Article published in:Education in Languages of Lesser Power: Asia-Pacific Perspectives
Edited by Craig Alan Volker and Fred E. Anderson
[IMPACT: Studies in Language, Culture and Society 35] 2015
► pp. 261–287
A study of bilingual education using Samoan language in New Zealand
Pasifika peoples in Aotearoa New Zealand are amongst the fastest growing population of all the minority groups. The 2006 census shows that the Pasifika population makes up 6.9% of the total New Zealand population (Statistics New Zealand 2009). The current projections are that this figure will increase in 2026 to 18%. Many of the children who are at present strong in their language are in danger of becoming either monolingual, speaking English only. Samoan children in bilingual classes can achieve equally or higher than their Samoan counterparts in mainstream classrooms. This paper argues that the Samoan language has a crucial place and role to play in the teaching, learning and success of Samoan students in New Zealand schools.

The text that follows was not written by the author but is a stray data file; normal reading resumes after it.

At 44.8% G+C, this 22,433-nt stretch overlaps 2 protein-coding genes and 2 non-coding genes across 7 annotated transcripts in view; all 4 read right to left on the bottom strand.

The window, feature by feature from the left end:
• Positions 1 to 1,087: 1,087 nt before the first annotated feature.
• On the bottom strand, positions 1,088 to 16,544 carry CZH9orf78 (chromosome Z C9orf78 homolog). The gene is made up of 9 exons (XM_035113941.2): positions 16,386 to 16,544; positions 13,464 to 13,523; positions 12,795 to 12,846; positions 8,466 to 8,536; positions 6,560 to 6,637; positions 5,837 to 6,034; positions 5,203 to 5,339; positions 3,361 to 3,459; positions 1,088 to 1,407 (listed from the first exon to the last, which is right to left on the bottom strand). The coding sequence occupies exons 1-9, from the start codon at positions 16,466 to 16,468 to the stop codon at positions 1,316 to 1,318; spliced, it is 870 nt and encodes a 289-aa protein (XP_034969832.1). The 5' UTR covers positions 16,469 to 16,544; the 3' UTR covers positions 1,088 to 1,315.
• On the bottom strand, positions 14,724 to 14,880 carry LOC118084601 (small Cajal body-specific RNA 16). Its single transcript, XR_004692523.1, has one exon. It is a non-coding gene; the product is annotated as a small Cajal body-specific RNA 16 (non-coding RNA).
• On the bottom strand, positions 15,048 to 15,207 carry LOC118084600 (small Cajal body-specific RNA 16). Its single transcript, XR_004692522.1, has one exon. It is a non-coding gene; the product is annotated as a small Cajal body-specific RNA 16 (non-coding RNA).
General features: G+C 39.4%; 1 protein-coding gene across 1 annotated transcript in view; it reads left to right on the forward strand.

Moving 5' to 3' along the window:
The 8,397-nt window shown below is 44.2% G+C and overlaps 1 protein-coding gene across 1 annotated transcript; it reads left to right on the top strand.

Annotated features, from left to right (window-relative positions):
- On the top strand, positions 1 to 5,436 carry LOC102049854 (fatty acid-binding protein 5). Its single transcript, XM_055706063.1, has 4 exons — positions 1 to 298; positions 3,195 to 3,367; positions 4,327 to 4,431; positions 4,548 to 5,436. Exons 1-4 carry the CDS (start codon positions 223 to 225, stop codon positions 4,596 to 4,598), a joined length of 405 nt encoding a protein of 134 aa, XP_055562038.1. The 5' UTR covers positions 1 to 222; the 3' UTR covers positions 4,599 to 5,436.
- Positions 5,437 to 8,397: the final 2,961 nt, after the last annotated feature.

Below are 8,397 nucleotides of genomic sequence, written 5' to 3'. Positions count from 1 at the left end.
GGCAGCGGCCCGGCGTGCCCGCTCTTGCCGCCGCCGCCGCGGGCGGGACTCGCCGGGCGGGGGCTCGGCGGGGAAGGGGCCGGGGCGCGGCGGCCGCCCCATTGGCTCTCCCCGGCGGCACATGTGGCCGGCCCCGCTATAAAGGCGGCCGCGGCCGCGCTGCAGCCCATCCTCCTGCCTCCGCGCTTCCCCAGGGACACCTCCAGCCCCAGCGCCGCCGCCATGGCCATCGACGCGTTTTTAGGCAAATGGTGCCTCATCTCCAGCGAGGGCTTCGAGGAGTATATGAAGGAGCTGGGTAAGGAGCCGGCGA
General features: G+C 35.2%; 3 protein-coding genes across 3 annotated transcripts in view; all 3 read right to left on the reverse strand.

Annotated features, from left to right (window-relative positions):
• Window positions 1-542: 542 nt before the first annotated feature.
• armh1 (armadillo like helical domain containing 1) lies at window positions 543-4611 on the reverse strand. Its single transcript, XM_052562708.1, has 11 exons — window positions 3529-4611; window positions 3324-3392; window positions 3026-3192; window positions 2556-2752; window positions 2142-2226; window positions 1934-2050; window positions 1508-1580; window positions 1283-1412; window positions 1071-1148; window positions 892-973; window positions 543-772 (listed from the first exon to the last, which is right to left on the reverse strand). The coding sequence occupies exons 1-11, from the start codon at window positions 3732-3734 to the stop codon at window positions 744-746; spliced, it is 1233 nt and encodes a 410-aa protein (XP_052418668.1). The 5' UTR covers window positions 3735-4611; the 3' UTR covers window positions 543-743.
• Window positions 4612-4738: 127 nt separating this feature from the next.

Published online: 05 February 2015
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